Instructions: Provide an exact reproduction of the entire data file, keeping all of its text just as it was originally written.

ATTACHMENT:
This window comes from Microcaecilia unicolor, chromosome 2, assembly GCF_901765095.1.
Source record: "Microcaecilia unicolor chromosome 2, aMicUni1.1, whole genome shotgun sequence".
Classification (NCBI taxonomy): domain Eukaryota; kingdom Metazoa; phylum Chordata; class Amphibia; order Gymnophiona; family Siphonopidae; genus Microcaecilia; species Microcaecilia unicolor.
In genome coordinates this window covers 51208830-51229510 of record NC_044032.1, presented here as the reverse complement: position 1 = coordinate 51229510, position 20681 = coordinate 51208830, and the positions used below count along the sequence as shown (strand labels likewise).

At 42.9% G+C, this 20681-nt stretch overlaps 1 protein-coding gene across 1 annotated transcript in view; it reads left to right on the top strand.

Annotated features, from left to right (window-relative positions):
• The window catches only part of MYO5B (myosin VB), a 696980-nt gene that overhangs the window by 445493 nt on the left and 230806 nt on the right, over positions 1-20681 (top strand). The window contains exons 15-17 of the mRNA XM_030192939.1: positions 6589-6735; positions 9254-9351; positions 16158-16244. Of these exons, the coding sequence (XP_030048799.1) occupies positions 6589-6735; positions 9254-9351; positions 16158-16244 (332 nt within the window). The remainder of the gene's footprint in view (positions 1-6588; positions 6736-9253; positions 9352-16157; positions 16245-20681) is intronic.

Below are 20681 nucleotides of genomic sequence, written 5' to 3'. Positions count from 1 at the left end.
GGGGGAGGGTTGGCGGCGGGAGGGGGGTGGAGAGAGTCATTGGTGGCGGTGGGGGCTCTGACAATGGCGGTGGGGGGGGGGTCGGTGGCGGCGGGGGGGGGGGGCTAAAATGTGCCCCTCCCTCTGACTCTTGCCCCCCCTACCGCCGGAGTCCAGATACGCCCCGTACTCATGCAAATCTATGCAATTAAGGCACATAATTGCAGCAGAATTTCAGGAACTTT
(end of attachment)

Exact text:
This window comes from Microcaecilia unicolor, chromosome 2, assembly GCF_901765095.1.
Source record: "Microcaecilia unicolor chromosome 2, aMicUni1.1, whole genome shotgun sequence".
Classification (NCBI taxonomy): domain Eukaryota; kingdom Metazoa; phylum Chordata; class Amphibia; order Gymnophiona; family Siphonopidae; genus Microcaecilia; species Microcaecilia unicolor.
In genome coordinates this window covers 51208830-51229510 of record NC_044032.1, presented here as the reverse complement: position 1 = coordinate 51229510, position 20681 = coordinate 51208830, and the positions used below count along the sequence as shown (strand labels likewise).

At 42.9% G+C, this 20681-nt stretch overlaps 1 protein-coding gene across 1 annotated transcript in view; it reads left to right on the top strand.

Annotated features, from left to right (window-relative positions):
• The window catches only part of MYO5B (myosin VB), a 696980-nt gene that overhangs the window by 445493 nt on the left and 230806 nt on the right, over positions 1-20681 (top strand). The window contains exons 15-17 of the mRNA XM_030192939.1: positions 6589-6735; positions 9254-9351; positions 16158-16244. Of these exons, the coding sequence (XP_030048799.1) occupies positions 6589-6735; positions 9254-9351; positions 16158-16244 (332 nt within the window). The remainder of the gene's footprint in view (positions 1-6588; positions 6736-9253; positions 9352-16157; positions 16245-20681) is intronic.

Below are 20681 nucleotides of genomic sequence, written 5' to 3'. Positions count from 1 at the left end.
GGGGGAGGGTTGGCGGCGGGAGGGGGGTGGAGAGAGTCATTGGTGGCGGTGGGGGCTCTGACAATGGCGGTGGGGGGGGGGTCGGTGGCGGCGGGGGGGGGGGGCTAAAATGTGCCCCTCCCTCTGACTCTTGCCCCCCCTACCGCCGGAGTCCAGATACGCCCCGTACTCATGCAAATCTATGCAATTAAGGCACATAATTGCAGCAGAATTTCAGGAACTTT